Church in Philippines
  • Capital:
  • Manila
  • Population:
  • 92.3 million
  • Catholic:
  • 85 million (93 %)
  • Diocese:
  • 72 dioceses, 7 apostolic vicariates, 1 military ordinariate
  • Major religion:
  • Catholicism 80%, Protestant 15%, Islam 4.2%
Christianity reached the Philippine shores in the sixteenth century with the arrival of Portuguese explorer Ferdinand Magellan and his men in 1521, while sailing under the flag of Spain in search of a western route to the East Indies.

Soon after, Spain occupied the Islands and began to teach Filipinos about the Christian faith.
In 1599, a number of tribal chieftains agreed to submit to the rule of the Spanish king and in return, the natives were introduced to Christianity and were protected from their enemies, mostly Japanese, Chinese, and Muslim pirates.

The Spanish efforts to spread Christianity in the archipelago met with several hurdles. Inadequate number of missionaries to preach to a population scattered in the islands, and the seemingly endless varieties of local languages and dialects were problems to the missioners.

By the end of 16 century, each major Religious congregation working in the archipelago agreed to cover a specific area to deal with the vast dispersion of the natives.

In 1898, with the coming of the Americans, the government implemented the separation of the Church and state. It significantly reduced the political power exerted by the Church, and paved way for the growth of other religions, particularly Protestantism.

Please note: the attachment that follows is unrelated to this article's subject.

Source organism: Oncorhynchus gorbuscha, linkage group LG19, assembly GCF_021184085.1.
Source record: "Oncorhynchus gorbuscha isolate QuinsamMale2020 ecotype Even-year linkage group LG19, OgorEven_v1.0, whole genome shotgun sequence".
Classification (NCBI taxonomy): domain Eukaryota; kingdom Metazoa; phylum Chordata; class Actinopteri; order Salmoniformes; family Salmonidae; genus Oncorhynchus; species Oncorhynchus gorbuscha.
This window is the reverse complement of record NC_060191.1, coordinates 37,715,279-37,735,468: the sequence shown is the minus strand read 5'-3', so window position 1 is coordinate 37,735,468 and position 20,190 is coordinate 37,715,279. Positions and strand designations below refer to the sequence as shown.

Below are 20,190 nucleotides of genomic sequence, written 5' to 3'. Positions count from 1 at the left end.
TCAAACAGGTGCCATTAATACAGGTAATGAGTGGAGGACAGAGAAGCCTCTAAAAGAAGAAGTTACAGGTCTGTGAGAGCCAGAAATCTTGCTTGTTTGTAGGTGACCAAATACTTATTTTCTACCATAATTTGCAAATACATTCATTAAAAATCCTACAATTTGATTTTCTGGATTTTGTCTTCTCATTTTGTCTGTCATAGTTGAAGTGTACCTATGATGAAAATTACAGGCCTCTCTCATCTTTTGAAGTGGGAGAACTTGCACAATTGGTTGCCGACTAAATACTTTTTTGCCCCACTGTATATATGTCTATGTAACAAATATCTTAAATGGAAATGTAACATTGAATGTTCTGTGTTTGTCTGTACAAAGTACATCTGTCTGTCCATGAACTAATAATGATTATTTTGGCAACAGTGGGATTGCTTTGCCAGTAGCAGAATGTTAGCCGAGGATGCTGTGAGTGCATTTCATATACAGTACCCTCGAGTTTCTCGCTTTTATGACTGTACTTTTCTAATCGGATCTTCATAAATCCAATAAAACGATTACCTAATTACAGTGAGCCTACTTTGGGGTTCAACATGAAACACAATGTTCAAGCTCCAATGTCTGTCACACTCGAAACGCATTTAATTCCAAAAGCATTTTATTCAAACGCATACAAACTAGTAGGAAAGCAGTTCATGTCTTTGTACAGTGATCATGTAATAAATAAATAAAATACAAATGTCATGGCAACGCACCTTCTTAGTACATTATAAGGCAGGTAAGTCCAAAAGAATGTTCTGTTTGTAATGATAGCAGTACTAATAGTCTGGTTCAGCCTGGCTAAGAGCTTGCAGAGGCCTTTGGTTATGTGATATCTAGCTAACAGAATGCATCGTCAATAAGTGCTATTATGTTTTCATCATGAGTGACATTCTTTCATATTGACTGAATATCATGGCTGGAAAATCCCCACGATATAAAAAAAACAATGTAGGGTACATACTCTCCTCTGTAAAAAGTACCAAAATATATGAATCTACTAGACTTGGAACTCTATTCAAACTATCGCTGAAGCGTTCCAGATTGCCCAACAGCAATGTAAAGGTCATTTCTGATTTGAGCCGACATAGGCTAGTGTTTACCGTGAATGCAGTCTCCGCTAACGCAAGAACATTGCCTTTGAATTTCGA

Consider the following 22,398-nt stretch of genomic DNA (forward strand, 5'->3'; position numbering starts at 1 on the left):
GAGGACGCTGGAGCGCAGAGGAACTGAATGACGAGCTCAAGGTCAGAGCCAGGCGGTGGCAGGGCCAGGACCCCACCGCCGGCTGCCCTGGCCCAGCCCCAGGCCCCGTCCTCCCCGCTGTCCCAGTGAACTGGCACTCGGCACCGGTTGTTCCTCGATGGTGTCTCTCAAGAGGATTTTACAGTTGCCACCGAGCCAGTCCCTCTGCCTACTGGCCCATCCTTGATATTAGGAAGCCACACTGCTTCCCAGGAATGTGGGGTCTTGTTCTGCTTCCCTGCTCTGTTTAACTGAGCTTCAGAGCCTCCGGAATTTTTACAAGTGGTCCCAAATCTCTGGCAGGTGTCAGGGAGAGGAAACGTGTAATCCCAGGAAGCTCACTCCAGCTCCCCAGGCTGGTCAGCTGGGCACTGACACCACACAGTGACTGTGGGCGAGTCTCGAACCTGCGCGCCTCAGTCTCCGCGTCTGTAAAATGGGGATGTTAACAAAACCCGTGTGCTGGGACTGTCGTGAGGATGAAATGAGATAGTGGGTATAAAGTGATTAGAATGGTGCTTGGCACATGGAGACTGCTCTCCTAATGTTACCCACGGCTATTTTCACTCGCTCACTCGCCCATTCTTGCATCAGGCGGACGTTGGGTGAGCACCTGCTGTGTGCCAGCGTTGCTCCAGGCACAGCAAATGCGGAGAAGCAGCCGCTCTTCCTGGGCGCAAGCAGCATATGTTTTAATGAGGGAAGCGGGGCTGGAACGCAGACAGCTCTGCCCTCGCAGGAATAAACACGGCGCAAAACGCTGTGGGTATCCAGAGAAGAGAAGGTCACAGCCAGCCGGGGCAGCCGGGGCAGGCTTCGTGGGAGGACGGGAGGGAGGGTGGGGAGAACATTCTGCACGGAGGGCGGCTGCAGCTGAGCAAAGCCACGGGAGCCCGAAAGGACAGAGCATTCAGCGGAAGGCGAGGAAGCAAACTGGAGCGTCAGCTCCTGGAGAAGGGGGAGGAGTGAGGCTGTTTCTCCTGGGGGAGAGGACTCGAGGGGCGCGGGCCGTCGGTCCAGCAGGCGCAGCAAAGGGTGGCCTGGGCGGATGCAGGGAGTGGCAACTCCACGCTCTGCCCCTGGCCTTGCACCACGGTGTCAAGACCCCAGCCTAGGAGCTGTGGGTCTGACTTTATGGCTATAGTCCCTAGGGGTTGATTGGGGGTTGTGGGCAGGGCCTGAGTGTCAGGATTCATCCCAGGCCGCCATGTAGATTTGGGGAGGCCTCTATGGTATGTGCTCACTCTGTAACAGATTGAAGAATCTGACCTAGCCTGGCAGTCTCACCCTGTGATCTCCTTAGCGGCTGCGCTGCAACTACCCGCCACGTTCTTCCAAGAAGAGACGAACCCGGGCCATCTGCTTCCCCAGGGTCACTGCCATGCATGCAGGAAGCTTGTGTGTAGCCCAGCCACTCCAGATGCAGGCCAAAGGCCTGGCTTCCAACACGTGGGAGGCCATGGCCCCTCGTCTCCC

• Capital:
  • Manila
  • Population:
  • 92.3 million
  • Catholic:
  • 85 million (93 %)
  • Diocese:
  • 72 dioceses, 7 apostolic vicariates, 1 military ordinariate
  • Major religion:
  • Catholicism 80%, Protestant 15%, Islam 4.2%
Today, the Philippines is a Christian majority country. According to the 2010 census, it has 92.3 million people, 93 percent of them Christians. Most of the Christians are Catholics, making the country one of Asia's two Catholic majority nations. The other is East Timor.

Catholic religious congregations in the country are active in all levels of education and manage hundreds of secondary and primary schools as well as a number of colleges and internationally known universities.

Many Catholic bishops are also politically influential.

The Catholic Bishops' Conference of the Philippines openly opposed dictator Ferdinand Marcos who placed the Philippines under martial law in the 1970s.

In 1986 the then-Archbishop of Manila JaimŽ Cardinal Sin appealed for people to oust Marcos. The people's response became what is now known as the People Power Revolution that established democracy in the country.

The Church in the Philippines is organized into 72 dioceses in 16 Ecclesiastical Provinces, as well as seven Apostolic Vicariates and a Military Ordinariate.

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Dioceses
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Caceres

Cagayan de Oro

Capiz

Cebu

Cotabato

Davao

Nueva Segovia

Ozamiz

Palo

San Fernando

Tuguegarao

Zamboanga

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Apostolic Vicariates
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Bontoc-Lagawe

Calapan

Jolo

Occidental Mindoro

Puerto Princesa

Tabuk

Taytay

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Military Ordinariate
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Quezon Province

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Apostolic Prelatures
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Lipa

Ozamiz

Tuguegarao

Zamboanga